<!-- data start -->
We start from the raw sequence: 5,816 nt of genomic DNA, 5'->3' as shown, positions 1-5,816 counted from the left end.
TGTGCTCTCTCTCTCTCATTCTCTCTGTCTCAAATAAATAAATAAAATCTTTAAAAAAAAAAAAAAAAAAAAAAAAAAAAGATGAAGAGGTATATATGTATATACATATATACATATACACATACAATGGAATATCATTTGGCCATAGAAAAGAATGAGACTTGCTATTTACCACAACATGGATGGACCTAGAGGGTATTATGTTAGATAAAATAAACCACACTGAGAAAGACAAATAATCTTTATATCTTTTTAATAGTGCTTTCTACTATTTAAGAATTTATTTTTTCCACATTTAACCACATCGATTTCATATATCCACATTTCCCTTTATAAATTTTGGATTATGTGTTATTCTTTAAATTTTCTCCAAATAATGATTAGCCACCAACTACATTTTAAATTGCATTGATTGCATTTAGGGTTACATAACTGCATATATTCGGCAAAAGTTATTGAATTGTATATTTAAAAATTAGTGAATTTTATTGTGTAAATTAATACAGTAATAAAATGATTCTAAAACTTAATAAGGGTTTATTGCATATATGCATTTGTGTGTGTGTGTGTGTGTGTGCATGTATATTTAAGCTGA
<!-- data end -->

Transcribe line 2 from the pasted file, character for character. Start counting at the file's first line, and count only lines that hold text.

TGTGCTCTCTCTCTCTCATTCTCTCTGTCTCAAATAAATAAATAAAATCTTTAAAAAAAAAAAAAAAAAAAAAAAAAAAAGATGAAGAGGTATATATGTATATACATATATACATATACACATACAATGGAATATCATTTGGCCATAGAAAAGAATGAGACTTGCTATTTACCACAACATGGATGGACCTAGAGGGTATTATGTTAGATAAAATAAACCACACTGAGAAAGACAAATAATCTTTATATCTTTTTAATAGTGCTTTCTACTATTTAAGAATTTATTTTTTCCACATTTAACCACATCGATTTCATATATCCACATTTCCCTTTATAAATTTTGGATTATGTGTTATTCTTTAAATTTTCTCCAAATAATGATTAGCCACCAACTACATTTTAAATTGCATTGATTGCATTTAGGGTTACATAACTGCATATATTCGGCAAAAGTTATTGAATTGTATATTTAAAAATTAGTGAATTTTATTGTGTAAATTAATACAGTAATAAAATGATTCTAAAACTTAATAAGGGTTTATTGCATATATGCATTTGTGTGTGTGTGTGTGTGTGTGCATGTATATTTAAGCTGA